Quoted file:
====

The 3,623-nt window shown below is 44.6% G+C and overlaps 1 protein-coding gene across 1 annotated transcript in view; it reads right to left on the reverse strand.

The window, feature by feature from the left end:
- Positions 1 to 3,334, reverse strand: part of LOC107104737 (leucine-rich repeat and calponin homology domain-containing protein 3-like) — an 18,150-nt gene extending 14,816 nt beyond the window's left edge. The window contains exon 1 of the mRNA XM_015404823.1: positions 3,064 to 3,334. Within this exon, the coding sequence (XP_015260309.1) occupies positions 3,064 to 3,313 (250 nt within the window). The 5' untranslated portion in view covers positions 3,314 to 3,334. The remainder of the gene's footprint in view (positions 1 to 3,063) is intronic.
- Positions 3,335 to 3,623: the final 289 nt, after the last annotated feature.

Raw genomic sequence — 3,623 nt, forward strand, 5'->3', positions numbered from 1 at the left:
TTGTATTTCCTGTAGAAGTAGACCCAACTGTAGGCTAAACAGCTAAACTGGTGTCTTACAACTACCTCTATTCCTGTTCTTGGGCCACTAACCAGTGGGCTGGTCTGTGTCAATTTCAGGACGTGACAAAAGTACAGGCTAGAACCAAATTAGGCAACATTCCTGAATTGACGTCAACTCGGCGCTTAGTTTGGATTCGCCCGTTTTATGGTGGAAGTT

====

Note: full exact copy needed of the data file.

The 3,623-nt window shown below is 44.6% G+C and overlaps 1 protein-coding gene across 1 annotated transcript in view; it reads right to left on the reverse strand.

The window, feature by feature from the left end:
- Positions 1 to 3,334, reverse strand: part of LOC107104737 (leucine-rich repeat and calponin homology domain-containing protein 3-like) — an 18,150-nt gene extending 14,816 nt beyond the window's left edge. The window contains exon 1 of the mRNA XM_015404823.1: positions 3,064 to 3,334. Within this exon, the coding sequence (XP_015260309.1) occupies positions 3,064 to 3,313 (250 nt within the window). The 5' untranslated portion in view covers positions 3,314 to 3,334. The remainder of the gene's footprint in view (positions 1 to 3,063) is intronic.
- Positions 3,335 to 3,623: the final 289 nt, after the last annotated feature.

Raw genomic sequence — 3,623 nt, forward strand, 5'->3', positions numbered from 1 at the left:
TTGTATTTCCTGTAGAAGTAGACCCAACTGTAGGCTAAACAGCTAAACTGGTGTCTTACAACTACCTCTATTCCTGTTCTTGGGCCACTAACCAGTGGGCTGGTCTGTGTCAATTTCAGGACGTGACAAAAGTACAGGCTAGAACCAAATTAGGCAACATTCCTGAATTGACGTCAACTCGGCGCTTAGTTTGGATTCGCCCGTTTTATGGTGGAAGTT